History of Teesdale
Teesdale describes the area that surrounds the upper reaches of the River Tees, from its source in the hills to just west of the railway town of Darlington, County Durham where the river broadens out into the Tees Valley.
Teesdale is designated as an Area of Outstanding Natural Beauty and is home to England’s highest waterfall, beautiful wooded valleys, open moorland, historic market towns, picturesque villages and traditional sandstone farmhouses.
It is often described as the northernmost of the Yorkshire Dales. In fact the centre of the River Tees used to mark the border between Yorkshire and Durham and the ‘County bridge’ as it is still known over the River Tees in Barnard Castle had a wedding chapel (like Gretna Green in the Borders).
More than half of the land in Teesdale is privately owned. The Raby (Lord Barnard) and Strathmore estates (The Earl of Strathmore) are the largest – and the two families are linked to the dale’s main visitor attractions – The Bowes Museum and Raby Castle.
Farms belonging to Lord Barnard are easy to spot – they are all whitewashed. Tradition has it that this is so that Lord Barnard may easily recognise those properties where he might expect hospitality. The Strathmores (Bowes-Lyon) are related to the Royal Family. John Bowes (son of the 10th Earl of Strathmore) founded The Bowes Museum.
Teesdale has two towns – Barnard Castle and Middleton in Teesdale.
Barnard Castle, known locally as ‘Barney’, takes its name from the Norman stronghold around which it was built. It is a maze of cobbled streets and winding lanes with elegant Georgian and Victorian architecture.
Middleton-in-Teesdale dates largely from the 1850s when it was created as a ‘company town’ to support the lead mining industry in upper Teesdale. It is the gateway to the stunning scenery of the upper dale.
They say that the Englishman’s home is his castle, but we also take our gardens seriously.
A new law was required to permit John and Joséphine Bowes to build a public park to surround their museum. It combines woodland planting with a formal French parterre.
In the 19th century tourists flocked to see Rokeby Park which was designed to provide the essential qualities of the Picturesque – combining wild dramatic scenery with radiating vistas of the house and terraced walks by the river. Sir Walter Scott used it as a setting for a ballad.
At Raby Castle the medieval deer park was landscaped in the 18th century to provide a sheltered walled garden, terrace and unusual trees. Garden designers Thomas Wright, Thomas White and Joseph Spence worked on the project.
More recently Barnard Castle Rotary Club created an accessible garden in the grounds of Barnard Castle.
And don’t miss the informal gardens and nursery within the old walled gardens of Eggleston Hall.
Shopping and Markets
Teesdale is a world away from city high streets. It is a great place to potter for souvenirs, work by local artists and fresh local produce. Family-run businesses offer a personal service.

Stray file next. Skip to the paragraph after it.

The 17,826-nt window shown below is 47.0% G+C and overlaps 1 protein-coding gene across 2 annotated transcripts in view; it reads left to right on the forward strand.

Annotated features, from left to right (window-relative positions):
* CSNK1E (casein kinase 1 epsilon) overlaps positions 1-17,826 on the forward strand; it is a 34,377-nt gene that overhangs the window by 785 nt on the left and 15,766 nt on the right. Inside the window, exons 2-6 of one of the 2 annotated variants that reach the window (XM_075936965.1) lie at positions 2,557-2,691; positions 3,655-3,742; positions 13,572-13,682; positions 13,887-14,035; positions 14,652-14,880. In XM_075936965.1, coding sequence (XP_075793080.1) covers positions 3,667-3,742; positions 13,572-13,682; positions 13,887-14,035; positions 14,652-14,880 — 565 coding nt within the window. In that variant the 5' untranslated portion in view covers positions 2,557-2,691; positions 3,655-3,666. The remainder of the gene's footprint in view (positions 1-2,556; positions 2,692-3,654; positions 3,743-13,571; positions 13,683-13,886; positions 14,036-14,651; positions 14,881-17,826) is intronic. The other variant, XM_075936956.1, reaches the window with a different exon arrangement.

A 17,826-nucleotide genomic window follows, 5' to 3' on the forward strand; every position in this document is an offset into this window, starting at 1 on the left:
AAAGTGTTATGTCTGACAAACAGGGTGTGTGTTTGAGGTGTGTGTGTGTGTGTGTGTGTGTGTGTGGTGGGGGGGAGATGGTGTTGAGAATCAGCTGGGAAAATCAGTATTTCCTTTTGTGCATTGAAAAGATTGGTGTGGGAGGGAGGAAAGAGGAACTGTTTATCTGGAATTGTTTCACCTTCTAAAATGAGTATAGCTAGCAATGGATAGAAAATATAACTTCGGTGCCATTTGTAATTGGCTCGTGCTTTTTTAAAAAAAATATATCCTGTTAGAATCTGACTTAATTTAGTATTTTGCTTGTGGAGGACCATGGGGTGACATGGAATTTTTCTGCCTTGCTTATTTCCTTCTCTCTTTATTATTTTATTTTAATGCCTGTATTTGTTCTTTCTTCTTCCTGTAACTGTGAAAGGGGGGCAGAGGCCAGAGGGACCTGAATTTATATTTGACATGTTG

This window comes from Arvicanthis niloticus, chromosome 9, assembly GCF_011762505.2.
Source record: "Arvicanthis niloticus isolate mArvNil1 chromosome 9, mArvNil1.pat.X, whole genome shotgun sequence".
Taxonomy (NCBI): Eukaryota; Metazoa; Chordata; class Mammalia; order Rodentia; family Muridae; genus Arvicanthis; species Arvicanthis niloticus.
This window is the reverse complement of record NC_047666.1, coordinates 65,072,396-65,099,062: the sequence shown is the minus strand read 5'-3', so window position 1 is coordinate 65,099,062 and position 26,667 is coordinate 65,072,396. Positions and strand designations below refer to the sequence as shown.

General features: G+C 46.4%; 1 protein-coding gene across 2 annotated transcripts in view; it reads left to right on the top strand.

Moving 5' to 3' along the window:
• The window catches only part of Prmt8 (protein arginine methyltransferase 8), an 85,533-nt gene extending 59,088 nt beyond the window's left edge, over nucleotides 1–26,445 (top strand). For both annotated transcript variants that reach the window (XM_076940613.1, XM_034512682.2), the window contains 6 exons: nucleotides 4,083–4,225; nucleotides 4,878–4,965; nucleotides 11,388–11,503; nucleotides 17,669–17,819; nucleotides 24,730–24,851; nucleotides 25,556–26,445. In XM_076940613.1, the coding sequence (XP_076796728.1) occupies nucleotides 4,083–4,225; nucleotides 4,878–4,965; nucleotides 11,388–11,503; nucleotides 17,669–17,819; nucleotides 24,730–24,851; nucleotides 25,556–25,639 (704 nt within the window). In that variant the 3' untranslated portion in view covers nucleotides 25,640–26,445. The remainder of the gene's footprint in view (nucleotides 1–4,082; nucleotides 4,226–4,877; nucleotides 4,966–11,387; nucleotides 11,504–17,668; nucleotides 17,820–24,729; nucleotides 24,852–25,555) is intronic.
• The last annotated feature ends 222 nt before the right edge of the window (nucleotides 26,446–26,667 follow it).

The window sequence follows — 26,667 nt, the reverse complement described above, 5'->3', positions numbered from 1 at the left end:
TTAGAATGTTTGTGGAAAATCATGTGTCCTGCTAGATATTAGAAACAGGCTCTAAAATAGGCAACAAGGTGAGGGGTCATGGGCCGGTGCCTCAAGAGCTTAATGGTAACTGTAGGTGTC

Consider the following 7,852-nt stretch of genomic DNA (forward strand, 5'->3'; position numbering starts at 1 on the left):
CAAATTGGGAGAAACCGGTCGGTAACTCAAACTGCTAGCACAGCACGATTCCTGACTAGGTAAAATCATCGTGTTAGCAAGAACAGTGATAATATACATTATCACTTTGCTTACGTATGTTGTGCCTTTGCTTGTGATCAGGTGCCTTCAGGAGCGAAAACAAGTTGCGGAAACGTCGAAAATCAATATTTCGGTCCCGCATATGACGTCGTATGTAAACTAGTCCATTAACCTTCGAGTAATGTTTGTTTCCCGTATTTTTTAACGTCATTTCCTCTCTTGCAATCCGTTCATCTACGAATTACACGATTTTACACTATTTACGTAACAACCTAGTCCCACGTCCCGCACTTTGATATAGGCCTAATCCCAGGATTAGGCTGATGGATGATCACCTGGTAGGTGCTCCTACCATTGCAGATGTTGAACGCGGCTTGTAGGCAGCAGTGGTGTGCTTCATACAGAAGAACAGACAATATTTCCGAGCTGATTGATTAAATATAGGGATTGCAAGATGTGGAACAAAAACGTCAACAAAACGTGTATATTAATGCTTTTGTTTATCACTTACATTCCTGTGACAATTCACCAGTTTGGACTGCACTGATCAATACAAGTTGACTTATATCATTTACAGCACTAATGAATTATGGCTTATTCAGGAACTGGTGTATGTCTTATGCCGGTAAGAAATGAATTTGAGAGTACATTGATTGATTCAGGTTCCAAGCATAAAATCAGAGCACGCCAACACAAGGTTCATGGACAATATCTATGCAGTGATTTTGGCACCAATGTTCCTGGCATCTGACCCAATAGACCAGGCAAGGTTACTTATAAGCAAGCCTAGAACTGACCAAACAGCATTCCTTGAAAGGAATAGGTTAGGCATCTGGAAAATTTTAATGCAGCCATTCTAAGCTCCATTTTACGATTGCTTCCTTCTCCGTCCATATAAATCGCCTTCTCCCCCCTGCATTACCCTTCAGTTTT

Farm shops such as Thorpe Farm Peel House offer a range of local and exotic produce to suit all tastes.
And if you can’t resist a visit to the high street stores Teesdale is within easy reach of the bigger centres of Darlington (30 minutes), Durham (45 minutes), Newcastle/Gateshead and the Metro Centre (70 minutes) and York (90 minutes).
Enjoy the nation’s favourite pastime in Teesdale. Traditional taverns and historic shophouses offer a perfect setting to relax and enjoy locally produced food.
Voted England Pub of the Year by the AA, The Rose & Crown Hotel is idyllically situated in Romaldkirk, next to the church from which the village takes its name.
Oliver Cromwell is reputed to have stayed at Blagraves House the oldest building in Barnard Castle, now an excellent restaurant.
The author Charles Dickens also stayed in Teesdale. You will find a mural depicting characters from his novels in the Morritt Arms Hotel.
Eggleston Hall Gardens offers a wonderful afternoon tea – and you can arrange to dine in the evenings on dishes prepared using the finest local ingredients and organic vegetables.
Raby Castle and The Bowes Museum offer beautiful backdrops to eat alfresco and on summer evenings you can often combine a picnic with a theatrical performance. And remember to take tea in the Market Place Teashop – silver teapots, cream cakes and homemade scones.
Things to do in Teesdale
Teesdale is an ideal destination for outdoor activities and adventures. Walkers can enjoy long distance routes like the Teesdale Way, riverside walks, forest and village trails.
The National Byway and C2C cycle routes take advantage of quiet country lanes. Hamsterley Forest offers different grades of route for mountain bikes. The River Tees is ideal for canoeing and Selset Reservoir offers opportunities for sailing and windsurfing.
There are several riding schools offering cross-country hacks and picnic rides.
Teesdale is also planning the world’s longest pedestrian rope suspension bridge across the River Tees. Abseiling, rock climbing, orienteering, team challenge, caving, gorge walking, raft building, ropes and balance course, archery and air rifle shooting, expeditions and bivis are available via the Kingsway Adventure Centre in Upper Teesdale.
Teesdale Leisure Centre
Teesdale Leisure Centre offers excellent leisure and sports facilities. These include a 25m swimming pool, sports halls, squash court, fitness suite, adventure play area, floodlit all-weather pitch, tennis court, multi-sport recreational play area, sauna and skate park.
For further information telephone +44 (0) 1833 696 366 or fax +44 (0) 1833 695 034.
Teesdale has both public and private golf courses. There are tennis courts and a bowling green in the park at The Bowes Museum.
The Teesdale Mercury is England’s last remaining independent newspaper.